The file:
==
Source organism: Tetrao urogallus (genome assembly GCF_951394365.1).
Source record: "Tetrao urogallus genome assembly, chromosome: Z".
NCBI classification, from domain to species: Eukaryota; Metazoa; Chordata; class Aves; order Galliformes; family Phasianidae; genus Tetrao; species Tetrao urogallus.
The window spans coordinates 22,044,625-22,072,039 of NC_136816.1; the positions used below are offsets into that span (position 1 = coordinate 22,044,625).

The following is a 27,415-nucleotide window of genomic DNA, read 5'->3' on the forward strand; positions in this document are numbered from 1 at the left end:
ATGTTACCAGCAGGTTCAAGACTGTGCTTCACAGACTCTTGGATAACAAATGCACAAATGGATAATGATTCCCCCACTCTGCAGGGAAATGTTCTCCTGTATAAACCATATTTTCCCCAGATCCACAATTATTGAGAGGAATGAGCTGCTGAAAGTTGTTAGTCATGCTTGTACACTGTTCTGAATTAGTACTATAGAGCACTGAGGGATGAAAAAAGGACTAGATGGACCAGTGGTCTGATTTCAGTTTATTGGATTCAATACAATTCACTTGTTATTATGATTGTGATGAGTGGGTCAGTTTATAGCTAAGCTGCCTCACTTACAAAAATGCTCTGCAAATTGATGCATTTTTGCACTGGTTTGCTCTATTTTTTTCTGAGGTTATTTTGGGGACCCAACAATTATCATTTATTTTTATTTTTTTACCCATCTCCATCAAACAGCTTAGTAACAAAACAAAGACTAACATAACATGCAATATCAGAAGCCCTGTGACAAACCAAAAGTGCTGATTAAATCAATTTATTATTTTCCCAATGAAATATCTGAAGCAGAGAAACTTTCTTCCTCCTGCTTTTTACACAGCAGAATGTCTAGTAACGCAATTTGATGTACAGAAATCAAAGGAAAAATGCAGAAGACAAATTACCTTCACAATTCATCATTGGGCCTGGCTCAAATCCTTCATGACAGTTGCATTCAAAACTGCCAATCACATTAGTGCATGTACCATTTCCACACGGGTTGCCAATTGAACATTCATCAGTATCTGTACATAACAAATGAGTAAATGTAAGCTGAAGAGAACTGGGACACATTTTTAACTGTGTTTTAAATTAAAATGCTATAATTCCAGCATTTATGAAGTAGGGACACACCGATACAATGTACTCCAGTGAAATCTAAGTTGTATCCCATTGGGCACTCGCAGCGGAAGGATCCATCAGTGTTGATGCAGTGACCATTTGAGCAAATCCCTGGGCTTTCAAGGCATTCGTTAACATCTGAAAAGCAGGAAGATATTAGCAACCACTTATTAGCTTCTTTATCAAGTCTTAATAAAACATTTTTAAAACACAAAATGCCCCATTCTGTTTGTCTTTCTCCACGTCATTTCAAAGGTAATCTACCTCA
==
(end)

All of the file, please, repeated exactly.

Source organism: Tetrao urogallus (genome assembly GCF_951394365.1).
Source record: "Tetrao urogallus genome assembly, chromosome: Z".
NCBI classification, from domain to species: Eukaryota; Metazoa; Chordata; class Aves; order Galliformes; family Phasianidae; genus Tetrao; species Tetrao urogallus.
The window spans coordinates 22,044,625-22,072,039 of NC_136816.1; the positions used below are offsets into that span (position 1 = coordinate 22,044,625).

The following is a 27,415-nucleotide window of genomic DNA, read 5'->3' on the forward strand; positions in this document are numbered from 1 at the left end:
ATGTTACCAGCAGGTTCAAGACTGTGCTTCACAGACTCTTGGATAACAAATGCACAAATGGATAATGATTCCCCCACTCTGCAGGGAAATGTTCTCCTGTATAAACCATATTTTCCCCAGATCCACAATTATTGAGAGGAATGAGCTGCTGAAAGTTGTTAGTCATGCTTGTACACTGTTCTGAATTAGTACTATAGAGCACTGAGGGATGAAAAAAGGACTAGATGGACCAGTGGTCTGATTTCAGTTTATTGGATTCAATACAATTCACTTGTTATTATGATTGTGATGAGTGGGTCAGTTTATAGCTAAGCTGCCTCACTTACAAAAATGCTCTGCAAATTGATGCATTTTTGCACTGGTTTGCTCTATTTTTTTCTGAGGTTATTTTGGGGACCCAACAATTATCATTTATTTTTATTTTTTTACCCATCTCCATCAAACAGCTTAGTAACAAAACAAAGACTAACATAACATGCAATATCAGAAGCCCTGTGACAAACCAAAAGTGCTGATTAAATCAATTTATTATTTTCCCAATGAAATATCTGAAGCAGAGAAACTTTCTTCCTCCTGCTTTTTACACAGCAGAATGTCTAGTAACGCAATTTGATGTACAGAAATCAAAGGAAAAATGCAGAAGACAAATTACCTTCACAATTCATCATTGGGCCTGGCTCAAATCCTTCATGACAGTTGCATTCAAAACTGCCAATCACATTAGTGCATGTACCATTTCCACACGGGTTGCCAATTGAACATTCATCAGTATCTGTACATAACAAATGAGTAAATGTAAGCTGAAGAGAACTGGGACACATTTTTAACTGTGTTTTAAATTAAAATGCTATAATTCCAGCATTTATGAAGTAGGGACACACCGATACAATGTACTCCAGTGAAATCTAAGTTGTATCCCATTGGGCACTCGCAGCGGAAGGATCCATCAGTGTTGATGCAGTGACCATTTGAGCAAATCCCTGGGCTTTCAAGGCATTCGTTAACATCTGAAAAGCAGGAAGATATTAGCAACCACTTATTAGCTTCTTTATCAAGTCTTAATAAAACATTTTTAAAACACAAAATGCCCCATTCTGTTTGTCTTTCTCCACGTCATTTCAAAGGTAATCTACCTCA